Just Her and the Snow by Ashley Reisinger

Like a tear, like magic, the small bubble of soap and water shivers against the snow-capped railing. The flimsy plastic wand hangs limply at her side, the fluorescent hoop dripping a sudsy splatter against the porch.

Though the air bites at her, sharp prickles against the exposed skin of her nose, the world sits silently around her. Not a breeze to stir the boughs, heavy with a thick, powdery layer of white. Not the crunch of tires against the road. Not the peppering of light footsteps up the walk.

Just her, the soap bubble, and the snow.

Feathers of white creep across the orb, as though the bubble is caught in the icy breath of winter. Her eyes skitter across it, the remembered pierce of her little girl’s gleeful shriek biting like the cold.

Mommy, mommy look!

The wonder in the little brunette’s eyes, her cheeks nipped with red. The hand-knit scarf hanging, haphazard and askew, off her frame. The little girl had hardly been able to walk, swaddled as she was in that puffy, bright pink jacket. But she staggered for the railing anyway.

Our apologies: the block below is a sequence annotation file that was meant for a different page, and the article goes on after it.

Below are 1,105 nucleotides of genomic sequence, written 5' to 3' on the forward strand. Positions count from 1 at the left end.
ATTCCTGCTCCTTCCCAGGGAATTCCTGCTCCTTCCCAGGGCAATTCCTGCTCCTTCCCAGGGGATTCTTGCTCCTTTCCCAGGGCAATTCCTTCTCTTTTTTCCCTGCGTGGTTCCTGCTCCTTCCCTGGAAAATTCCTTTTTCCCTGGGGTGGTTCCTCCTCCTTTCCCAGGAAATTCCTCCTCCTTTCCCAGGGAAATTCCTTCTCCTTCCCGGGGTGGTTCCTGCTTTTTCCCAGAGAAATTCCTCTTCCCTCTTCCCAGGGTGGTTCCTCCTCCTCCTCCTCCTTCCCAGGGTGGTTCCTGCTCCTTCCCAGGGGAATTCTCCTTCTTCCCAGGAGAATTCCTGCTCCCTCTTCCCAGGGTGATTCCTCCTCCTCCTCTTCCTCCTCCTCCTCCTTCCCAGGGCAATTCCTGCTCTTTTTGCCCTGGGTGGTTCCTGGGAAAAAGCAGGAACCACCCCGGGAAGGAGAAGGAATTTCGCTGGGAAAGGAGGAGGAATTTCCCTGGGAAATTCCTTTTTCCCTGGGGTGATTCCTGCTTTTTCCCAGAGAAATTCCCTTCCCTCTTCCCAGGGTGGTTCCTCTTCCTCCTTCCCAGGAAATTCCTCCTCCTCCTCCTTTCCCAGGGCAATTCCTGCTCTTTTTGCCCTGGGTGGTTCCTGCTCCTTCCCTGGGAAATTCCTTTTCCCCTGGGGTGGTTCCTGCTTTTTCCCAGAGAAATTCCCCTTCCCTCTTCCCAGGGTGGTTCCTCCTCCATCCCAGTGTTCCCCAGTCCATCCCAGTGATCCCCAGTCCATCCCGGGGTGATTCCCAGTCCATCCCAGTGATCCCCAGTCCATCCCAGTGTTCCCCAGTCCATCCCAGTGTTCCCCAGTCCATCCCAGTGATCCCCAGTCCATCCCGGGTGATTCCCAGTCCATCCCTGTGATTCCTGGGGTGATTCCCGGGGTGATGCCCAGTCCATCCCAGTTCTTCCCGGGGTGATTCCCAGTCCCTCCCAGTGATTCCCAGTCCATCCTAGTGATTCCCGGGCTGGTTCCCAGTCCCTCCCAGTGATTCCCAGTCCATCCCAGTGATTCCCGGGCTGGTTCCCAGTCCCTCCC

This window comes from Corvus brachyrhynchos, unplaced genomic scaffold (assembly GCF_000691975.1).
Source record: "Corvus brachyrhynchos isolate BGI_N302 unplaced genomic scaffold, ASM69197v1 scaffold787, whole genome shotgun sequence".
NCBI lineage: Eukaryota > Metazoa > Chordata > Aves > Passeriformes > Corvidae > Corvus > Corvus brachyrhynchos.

Mommy!

Her own expression twisted into a grin, her mittened hands crackling against the down hood on her daughter’s head.

I see, Honey, she said.

But there is no delighted shriek anymore. She doesn’t hear the peppering of light footsteps up the walk. It’s just her, the soap bubble, and the snow.

A heavy sigh slips from her chest, her gaze still fixated on the slowly frosting bubble. The fingers of ice have almost completely encased the fragile little orb in white and she can still see her daughter’s face, enraptured with the simple, paltry little parlor trick.

In a moment, a breath, the orb bursts, and is gone. Nothing left in its place but misshapen fragments of the bubble’s limp, crusted skin.

In a moment, in a breath, the memory of her daughter bursts, the squeal of tires against the ice taking its place. The crunch of metal against metal, the tinkling of shattering glass against the pavement, like a beautiful melody. The darkness, the cold, creeping into her body like the fingers of ice against the surface of the bubble. The distant wail of the ambulance, what felt like hours later, when she couldn’t feel her hands anymore. When winter’s relentless barrage left her skin burned and raw, when the wind tore the cries from her lungs, and whipped away the last whispers of her daughter’s name. The gentle flakes of snow settled against the icy road, as though they didn’t know, didn’t care. They caught the light of a streetlamp and cast the world in a welcome orange glow.

In a moment, a breath, the memory of her daughter bursts, and is gone.

There is no mirthful laughter anymore, there is no patter of footsteps up the walk. There’s just her, the snow, and the tears shivering down her face, spattering against the snow-capped railing.